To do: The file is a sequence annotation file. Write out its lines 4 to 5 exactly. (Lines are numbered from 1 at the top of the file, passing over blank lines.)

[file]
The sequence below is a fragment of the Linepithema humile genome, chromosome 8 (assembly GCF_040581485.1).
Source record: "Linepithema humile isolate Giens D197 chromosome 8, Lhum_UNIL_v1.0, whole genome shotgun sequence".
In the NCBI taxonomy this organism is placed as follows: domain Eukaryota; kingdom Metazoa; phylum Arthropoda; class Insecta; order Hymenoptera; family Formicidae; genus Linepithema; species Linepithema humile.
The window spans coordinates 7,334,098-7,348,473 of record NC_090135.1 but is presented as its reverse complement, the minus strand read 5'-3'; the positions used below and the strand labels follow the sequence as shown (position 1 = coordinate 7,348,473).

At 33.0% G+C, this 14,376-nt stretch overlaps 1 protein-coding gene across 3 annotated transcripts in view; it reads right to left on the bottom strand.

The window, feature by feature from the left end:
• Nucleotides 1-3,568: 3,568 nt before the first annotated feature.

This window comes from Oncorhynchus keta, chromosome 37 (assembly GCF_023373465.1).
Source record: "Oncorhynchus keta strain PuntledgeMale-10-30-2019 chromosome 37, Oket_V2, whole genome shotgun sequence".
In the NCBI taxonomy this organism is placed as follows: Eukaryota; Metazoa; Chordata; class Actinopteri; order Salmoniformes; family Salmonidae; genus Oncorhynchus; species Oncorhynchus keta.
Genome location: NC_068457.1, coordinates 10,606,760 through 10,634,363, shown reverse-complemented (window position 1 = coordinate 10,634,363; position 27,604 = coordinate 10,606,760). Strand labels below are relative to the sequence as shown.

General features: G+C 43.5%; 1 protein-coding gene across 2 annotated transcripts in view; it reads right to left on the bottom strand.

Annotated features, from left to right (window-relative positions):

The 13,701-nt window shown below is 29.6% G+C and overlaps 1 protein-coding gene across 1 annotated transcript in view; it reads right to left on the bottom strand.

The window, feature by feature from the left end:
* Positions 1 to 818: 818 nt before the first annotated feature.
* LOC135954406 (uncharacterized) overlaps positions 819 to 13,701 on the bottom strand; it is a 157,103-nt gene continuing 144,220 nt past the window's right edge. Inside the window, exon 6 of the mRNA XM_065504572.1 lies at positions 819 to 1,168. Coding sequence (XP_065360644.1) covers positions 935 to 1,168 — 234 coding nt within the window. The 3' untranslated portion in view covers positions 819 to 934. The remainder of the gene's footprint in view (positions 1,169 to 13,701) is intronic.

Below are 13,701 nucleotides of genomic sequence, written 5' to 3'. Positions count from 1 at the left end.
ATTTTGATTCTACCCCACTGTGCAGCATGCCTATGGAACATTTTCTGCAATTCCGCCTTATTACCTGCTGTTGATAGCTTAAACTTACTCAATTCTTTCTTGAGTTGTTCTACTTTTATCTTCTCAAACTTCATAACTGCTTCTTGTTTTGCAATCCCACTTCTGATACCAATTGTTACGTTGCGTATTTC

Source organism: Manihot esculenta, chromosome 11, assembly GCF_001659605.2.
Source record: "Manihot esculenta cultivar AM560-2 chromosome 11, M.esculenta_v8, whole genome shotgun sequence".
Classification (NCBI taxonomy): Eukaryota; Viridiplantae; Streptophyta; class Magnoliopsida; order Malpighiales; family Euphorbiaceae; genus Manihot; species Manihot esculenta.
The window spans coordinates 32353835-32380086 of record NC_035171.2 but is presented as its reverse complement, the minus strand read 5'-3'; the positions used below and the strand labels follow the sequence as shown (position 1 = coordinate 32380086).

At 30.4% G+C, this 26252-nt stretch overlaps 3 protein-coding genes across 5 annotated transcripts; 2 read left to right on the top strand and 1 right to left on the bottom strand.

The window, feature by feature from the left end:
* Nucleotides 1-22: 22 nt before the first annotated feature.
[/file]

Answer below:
The window spans coordinates 7,334,098-7,348,473 of record NC_090135.1 but is presented as its reverse complement, the minus strand read 5'-3'; the positions used below and the strand labels follow the sequence as shown (position 1 = coordinate 7,348,473).

At 33.0% G+C, this 14,376-nt stretch overlaps 1 protein-coding gene across 3 annotated transcripts in view; it reads right to left on the bottom strand.